Educators, I need your help.
In my last post, with the help of Dr. Diane Kern of the University of Rhode Island, I took a look at educational assessment in order to better understand it and the role it plays in the classroom and in individual education. My intention was to help parents and their students understand the nuances of assessment and evaluation and what they mean for a child’s academic future.
But school in the digital age is different. I still want to know: How are teachers assessing digital literacy? How are students performing in online environments? What specifically can teachers do to measure students’ reading comprehension when it comes to digital media?
In a chapter I recently read for my Digital Literacy course, “The New Literacies of Online Research and Reading Comprehension: Assessing and Preparing Students for the 21st Century with Common Core Standards” (PDF link), the authors write that as of 2012 schools had not updated their assessment standards to account for digital literacy. Here’s a screenshot from a section of the article.
What? How? With the widespread use of the Common Core State Standards (which reference technology skills) how are schools not measuring students’ abilities in these areas which are critical to online reading comprehension?
I was shocked to learn that assessments designed to test students’ abilities in key online reading comprehension areas were not mandated across states. It is definitely possible some things have changed since the essay was published two years ago, but my research thus far hasn’t shown me that this is the case. What I have found through research has led me to the conclusion that ways to assess students in these environments is being developed, researched, and tested — though assessments that measure students’ abilities in online reading environments already exist (The ORCA Project, for example). Hopefully, teachers and schools will have access to these assessments soon so they can have a reference point to better understand the skills and needs of their students.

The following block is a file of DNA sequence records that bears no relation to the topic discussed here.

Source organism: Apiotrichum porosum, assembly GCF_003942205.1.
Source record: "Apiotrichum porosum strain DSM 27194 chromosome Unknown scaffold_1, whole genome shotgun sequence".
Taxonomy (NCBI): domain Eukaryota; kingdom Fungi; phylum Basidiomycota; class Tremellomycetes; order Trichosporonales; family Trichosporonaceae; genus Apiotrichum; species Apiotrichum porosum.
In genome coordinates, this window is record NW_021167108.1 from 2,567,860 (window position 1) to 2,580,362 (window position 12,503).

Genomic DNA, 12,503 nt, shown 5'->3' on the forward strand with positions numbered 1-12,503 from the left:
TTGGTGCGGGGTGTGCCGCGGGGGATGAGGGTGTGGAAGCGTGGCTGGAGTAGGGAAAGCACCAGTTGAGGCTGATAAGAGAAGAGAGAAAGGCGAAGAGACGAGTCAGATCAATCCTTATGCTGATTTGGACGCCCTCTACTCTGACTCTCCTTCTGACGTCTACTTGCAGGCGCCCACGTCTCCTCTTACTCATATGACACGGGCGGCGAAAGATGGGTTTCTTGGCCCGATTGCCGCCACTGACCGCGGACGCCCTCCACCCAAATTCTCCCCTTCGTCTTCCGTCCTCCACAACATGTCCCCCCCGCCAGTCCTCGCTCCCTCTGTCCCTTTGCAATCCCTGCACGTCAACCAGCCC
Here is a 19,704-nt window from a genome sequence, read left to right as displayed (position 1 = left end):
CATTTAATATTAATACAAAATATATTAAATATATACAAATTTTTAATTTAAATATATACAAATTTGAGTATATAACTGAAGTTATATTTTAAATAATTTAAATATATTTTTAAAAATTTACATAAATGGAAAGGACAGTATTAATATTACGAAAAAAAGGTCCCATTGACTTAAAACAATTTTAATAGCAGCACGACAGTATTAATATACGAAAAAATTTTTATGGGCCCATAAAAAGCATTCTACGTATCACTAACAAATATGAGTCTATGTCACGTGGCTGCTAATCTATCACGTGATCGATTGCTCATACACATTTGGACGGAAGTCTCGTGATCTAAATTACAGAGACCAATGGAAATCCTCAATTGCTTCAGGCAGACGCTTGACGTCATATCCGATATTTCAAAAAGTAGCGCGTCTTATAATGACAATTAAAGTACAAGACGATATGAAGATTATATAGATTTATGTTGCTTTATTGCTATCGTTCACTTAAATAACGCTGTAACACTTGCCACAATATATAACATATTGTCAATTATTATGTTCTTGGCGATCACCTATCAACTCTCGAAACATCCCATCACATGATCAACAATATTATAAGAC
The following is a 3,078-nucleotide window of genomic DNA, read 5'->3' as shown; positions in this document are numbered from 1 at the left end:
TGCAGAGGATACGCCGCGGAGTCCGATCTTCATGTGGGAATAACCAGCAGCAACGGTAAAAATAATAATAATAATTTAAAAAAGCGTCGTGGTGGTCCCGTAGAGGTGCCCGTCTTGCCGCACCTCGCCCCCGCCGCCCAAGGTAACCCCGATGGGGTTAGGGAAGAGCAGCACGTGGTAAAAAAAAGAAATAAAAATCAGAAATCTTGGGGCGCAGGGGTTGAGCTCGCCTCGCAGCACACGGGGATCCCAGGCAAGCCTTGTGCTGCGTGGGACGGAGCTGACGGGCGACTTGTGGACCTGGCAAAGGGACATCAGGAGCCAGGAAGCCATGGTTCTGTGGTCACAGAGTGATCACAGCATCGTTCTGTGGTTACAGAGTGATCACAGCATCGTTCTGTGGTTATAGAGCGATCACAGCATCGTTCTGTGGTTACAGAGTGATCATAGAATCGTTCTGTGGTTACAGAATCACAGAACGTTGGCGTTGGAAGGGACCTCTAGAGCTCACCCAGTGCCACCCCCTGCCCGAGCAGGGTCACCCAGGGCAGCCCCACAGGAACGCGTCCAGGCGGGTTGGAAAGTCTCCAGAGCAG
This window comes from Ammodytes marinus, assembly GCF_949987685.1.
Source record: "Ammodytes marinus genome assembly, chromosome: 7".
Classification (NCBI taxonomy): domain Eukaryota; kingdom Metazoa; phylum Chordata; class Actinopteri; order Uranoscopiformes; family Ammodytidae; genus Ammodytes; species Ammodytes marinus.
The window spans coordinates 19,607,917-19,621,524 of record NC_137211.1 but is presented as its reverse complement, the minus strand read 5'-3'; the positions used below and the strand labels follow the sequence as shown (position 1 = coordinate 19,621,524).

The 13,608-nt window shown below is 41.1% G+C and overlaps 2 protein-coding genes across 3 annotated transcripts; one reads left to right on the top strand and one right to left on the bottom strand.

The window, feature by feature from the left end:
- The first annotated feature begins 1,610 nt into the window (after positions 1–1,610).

Because executive functions are so inextricably linked to academic performance, I am interested in learning more about the relationship between these major thinking skills and online reading environments. When it comes to, say, an online inquiry project, a child has to employ a number of thinking skills in order to navigate and succeed in an online environment — flexibility, focus, organization, time management, planning, and working memory help them search, sift, make sense of, and think critically about the information before them. Perhaps in the coming weeks, I will develop an activity (something teachers could use in the classroom or parents could use at home) to help kids use these executive functions in an online environment.
But for now, I’m still curious to know what’s currently happening in the classrooms across the country. Going back to my question of how schools are assessing digital literacy, I’m afraid I fall short of an answer. This is where I need your help:
Are you a teacher who has come up with your own method of assessment in the digital age?
Do you know of any teacher-approved tried and true projects, assessments, and tasks out there?
Would you be willing to share these with me so I (and the rest of the staff at LearningWorks for Kids) can begin to curate a resource library for teachers full of information about how to use technologies to support the practice of executive functions in the 21st century classroom?
I’ll do my part and share any new assessment methods I come across in my classroom visits (with teacher approval of course). I hope we can work together to build a knowledge base of practices and tools.
Featured image: One Laptop per Child